When I was younger, I never exercised. I was more interested in high heels and makeup than running shoes and mile markers. I tried to avoid getting sweaty at all costs. I certainly never did it on purpose. So when I finally caught the running bug in my 30s, I was quite proud that I became a person who exercised regularly. I didn't realize at the time that if I expanded my workouts to include other exercises, it would benefit my running, and I could become a faster, more efficient, and less injury-prone runner. That was a lesson I learned the hard way.
I didn't worry about building or preserving muscle tissue. I thought weight training was for bodybuilders, and that wasn't me; I am a runner! I lost weight by running, but that weight loss was a mix of fat and muscle. When I lost muscle, I would look skinny, but my metabolism slowed down because muscle tissue burns more than five times the calories at rest than fat does.
A pound of muscle burns 6.5 calories per hour at rest as opposed to a pound of fat, which burns 1.2 calories per hour. A slower metabolism then made it all-too-easy to gain the weight back, because I was eating the same amount of food but burning fewer calories due to the muscle loss. My weight went up and down for years. If only I had prioritized maintaining (or gaining) muscle with resistance training and protein intake, I could have avoided those embarrassing weight fluctuations altogether.
BUILD RUNNER-SPECIFIC STRENGTH
When I ran a lot of miles and didn't include runner-specific strength training I would suffer from hip and knee pain that would occasionally sideline my running. Muscles stabilize the joint, so it's essential for runners to strengthen the stabilizer muscles. For example, gluteus medius weakness may cause IT band issues and runner's knee (patella-femoral syndrome). I'll show you exercises to strengthen this muscle to lessen your injury risk.
Muscle weaknesses can result in poor running mechanics, which can lead to injuries. When the stabilizing muscles are not functioning correctly to maintain proper form and alignment, then other muscles will try to compensate (take over the work), which can lead to dysfunction, pain or an injury.
You might be thinking, "I know, Lea. I go to Spin class. I go to boot camp, play tennis and do Zumba." These activities are all great for improving general fitness, and if you love them, then its great to enjoy them for the health and mental benefits, but they won't necessarily help your running performance and prevent injuries. Runners need specific strengthening exercises to become more well-rounded athletes and perform better.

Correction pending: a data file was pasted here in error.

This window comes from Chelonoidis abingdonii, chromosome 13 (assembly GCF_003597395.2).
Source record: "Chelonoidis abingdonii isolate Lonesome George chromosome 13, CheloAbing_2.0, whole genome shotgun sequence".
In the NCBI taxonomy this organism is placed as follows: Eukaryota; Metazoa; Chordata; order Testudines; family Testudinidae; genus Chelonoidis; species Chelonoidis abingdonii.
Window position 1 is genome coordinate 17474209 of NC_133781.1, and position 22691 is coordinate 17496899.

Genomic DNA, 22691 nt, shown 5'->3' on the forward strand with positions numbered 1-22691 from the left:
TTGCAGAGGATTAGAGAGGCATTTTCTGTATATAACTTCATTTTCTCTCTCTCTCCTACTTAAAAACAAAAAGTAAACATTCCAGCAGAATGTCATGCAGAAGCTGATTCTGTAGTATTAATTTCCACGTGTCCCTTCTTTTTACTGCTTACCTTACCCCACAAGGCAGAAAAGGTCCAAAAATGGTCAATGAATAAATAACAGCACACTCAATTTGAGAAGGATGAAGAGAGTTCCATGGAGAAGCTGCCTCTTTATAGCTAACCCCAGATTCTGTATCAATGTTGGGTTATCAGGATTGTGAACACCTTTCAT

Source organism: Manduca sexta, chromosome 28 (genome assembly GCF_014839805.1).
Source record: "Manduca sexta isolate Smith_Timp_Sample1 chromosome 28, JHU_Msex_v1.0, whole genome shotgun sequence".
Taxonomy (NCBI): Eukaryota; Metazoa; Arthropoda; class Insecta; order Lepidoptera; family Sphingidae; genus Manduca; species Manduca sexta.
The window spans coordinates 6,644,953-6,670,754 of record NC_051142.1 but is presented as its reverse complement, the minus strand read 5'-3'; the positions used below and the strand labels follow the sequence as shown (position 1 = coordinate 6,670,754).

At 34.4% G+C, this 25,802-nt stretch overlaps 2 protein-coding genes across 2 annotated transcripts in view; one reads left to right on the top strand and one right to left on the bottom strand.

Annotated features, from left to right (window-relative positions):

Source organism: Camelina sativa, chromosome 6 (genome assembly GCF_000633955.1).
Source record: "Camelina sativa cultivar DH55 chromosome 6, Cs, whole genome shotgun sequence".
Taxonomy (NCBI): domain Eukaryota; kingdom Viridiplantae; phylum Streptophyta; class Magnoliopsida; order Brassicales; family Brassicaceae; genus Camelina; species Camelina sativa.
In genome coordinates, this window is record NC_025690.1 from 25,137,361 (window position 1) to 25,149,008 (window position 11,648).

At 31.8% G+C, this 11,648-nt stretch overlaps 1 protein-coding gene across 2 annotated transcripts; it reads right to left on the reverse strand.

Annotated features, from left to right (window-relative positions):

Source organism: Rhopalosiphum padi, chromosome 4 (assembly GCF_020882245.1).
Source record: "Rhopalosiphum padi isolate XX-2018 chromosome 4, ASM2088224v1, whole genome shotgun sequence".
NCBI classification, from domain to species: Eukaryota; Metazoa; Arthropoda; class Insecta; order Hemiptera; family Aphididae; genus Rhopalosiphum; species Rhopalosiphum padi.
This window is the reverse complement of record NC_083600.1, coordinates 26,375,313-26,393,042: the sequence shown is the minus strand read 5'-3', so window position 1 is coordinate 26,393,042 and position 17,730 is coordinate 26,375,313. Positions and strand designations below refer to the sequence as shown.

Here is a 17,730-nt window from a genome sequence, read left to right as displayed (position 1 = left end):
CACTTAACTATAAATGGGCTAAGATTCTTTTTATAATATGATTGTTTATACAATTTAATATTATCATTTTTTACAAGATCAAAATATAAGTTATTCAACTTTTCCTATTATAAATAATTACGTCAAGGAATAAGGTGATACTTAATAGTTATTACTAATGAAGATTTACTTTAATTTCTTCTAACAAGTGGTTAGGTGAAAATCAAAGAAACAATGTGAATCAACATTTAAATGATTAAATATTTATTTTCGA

Runners don't need to spend hours in the gym performing bench presses and bicep curls, but instead we need to focus on runner-specific strength to improve our running. For example, instead of the bench press to strengthen your chest, work on push-ups, They strengthen the same muscles, but push-ups engage the whole body and build core strength and stability which will benefit running performance.
HOW TO BUILD STRENGTH IN ALL PLANES OF MOTION
When we run, we move forward in one plane of motion, the sagittal plane. Forward and back sagittal plane movements include running, of course, the forward lunge (shown) and squats. The major running muscles in the sagittal plane are glutes, hamstrings, calves, and abs. Strengthening these muscles can improve your running performance.
Since we always run in the sagittal plane, it's is essential for runners to also build strength in the other planes of motion to stay healthy, balanced, and well-rounded.
Side to side movements like a side lunge, walking side squats (shown) and leg abduction are performed in the frontal plane. Some of the running muscles in the frontal plane include gluteus medius and transverse abs. Frontal plane exercises strengthen the gluteus medius which can help ward off hip and knee pain.
Rotational movements like a medicine ball lift and chop (shown) are in the transverse plane. Running muscles in this plane are abs obliques, gluteus medius, piriformis, and transverse abs.
Watch this short video to see a demonstration of a movement in each plane of motion.
Think about strength training, not as something you have to do instead of running, but exercises that you are privileged to be able to do, that will make you a stronger, well-rounded, less injury-prone runner.
Spend 10-15 minutes before every run or 30 minutes three times a week to see the benefits of strength training for runners. Need help? Contact me to see if I have availability.
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